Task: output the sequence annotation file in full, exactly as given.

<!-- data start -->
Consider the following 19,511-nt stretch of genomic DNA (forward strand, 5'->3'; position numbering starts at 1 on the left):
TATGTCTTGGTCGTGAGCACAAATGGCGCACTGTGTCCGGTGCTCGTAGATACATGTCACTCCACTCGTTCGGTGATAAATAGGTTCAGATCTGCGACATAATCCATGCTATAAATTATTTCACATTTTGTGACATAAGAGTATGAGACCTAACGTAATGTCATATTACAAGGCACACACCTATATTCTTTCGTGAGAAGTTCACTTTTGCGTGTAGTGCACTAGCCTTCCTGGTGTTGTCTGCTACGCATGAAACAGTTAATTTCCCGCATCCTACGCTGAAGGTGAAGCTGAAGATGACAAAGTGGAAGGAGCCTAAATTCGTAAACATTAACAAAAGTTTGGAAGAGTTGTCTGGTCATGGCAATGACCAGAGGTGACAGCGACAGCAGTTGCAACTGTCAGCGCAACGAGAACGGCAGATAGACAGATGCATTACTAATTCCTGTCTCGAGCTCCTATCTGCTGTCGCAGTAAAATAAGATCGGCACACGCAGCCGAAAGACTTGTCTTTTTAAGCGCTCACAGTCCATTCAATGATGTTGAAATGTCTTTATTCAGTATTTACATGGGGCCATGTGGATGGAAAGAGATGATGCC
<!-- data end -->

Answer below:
Consider the following 19,511-nt stretch of genomic DNA (forward strand, 5'->3'; position numbering starts at 1 on the left):
TATGTCTTGGTCGTGAGCACAAATGGCGCACTGTGTCCGGTGCTCGTAGATACATGTCACTCCACTCGTTCGGTGATAAATAGGTTCAGATCTGCGACATAATCCATGCTATAAATTATTTCACATTTTGTGACATAAGAGTATGAGACCTAACGTAATGTCATATTACAAGGCACACACCTATATTCTTTCGTGAGAAGTTCACTTTTGCGTGTAGTGCACTAGCCTTCCTGGTGTTGTCTGCTACGCATGAAACAGTTAATTTCCCGCATCCTACGCTGAAGGTGAAGCTGAAGATGACAAAGTGGAAGGAGCCTAAATTCGTAAACATTAACAAAAGTTTGGAAGAGTTGTCTGGTCATGGCAATGACCAGAGGTGACAGCGACAGCAGTTGCAACTGTCAGCGCAACGAGAACGGCAGATAGACAGATGCATTACTAATTCCTGTCTCGAGCTCCTATCTGCTGTCGCAGTAAAATAAGATCGGCACACGCAGCCGAAAGACTTGTCTTTTTAAGCGCTCACAGTCCATTCAATGATGTTGAAATGTCTTTATTCAGTATTTACATGGGGCCATGTGGATGGAAAGAGATGATGCC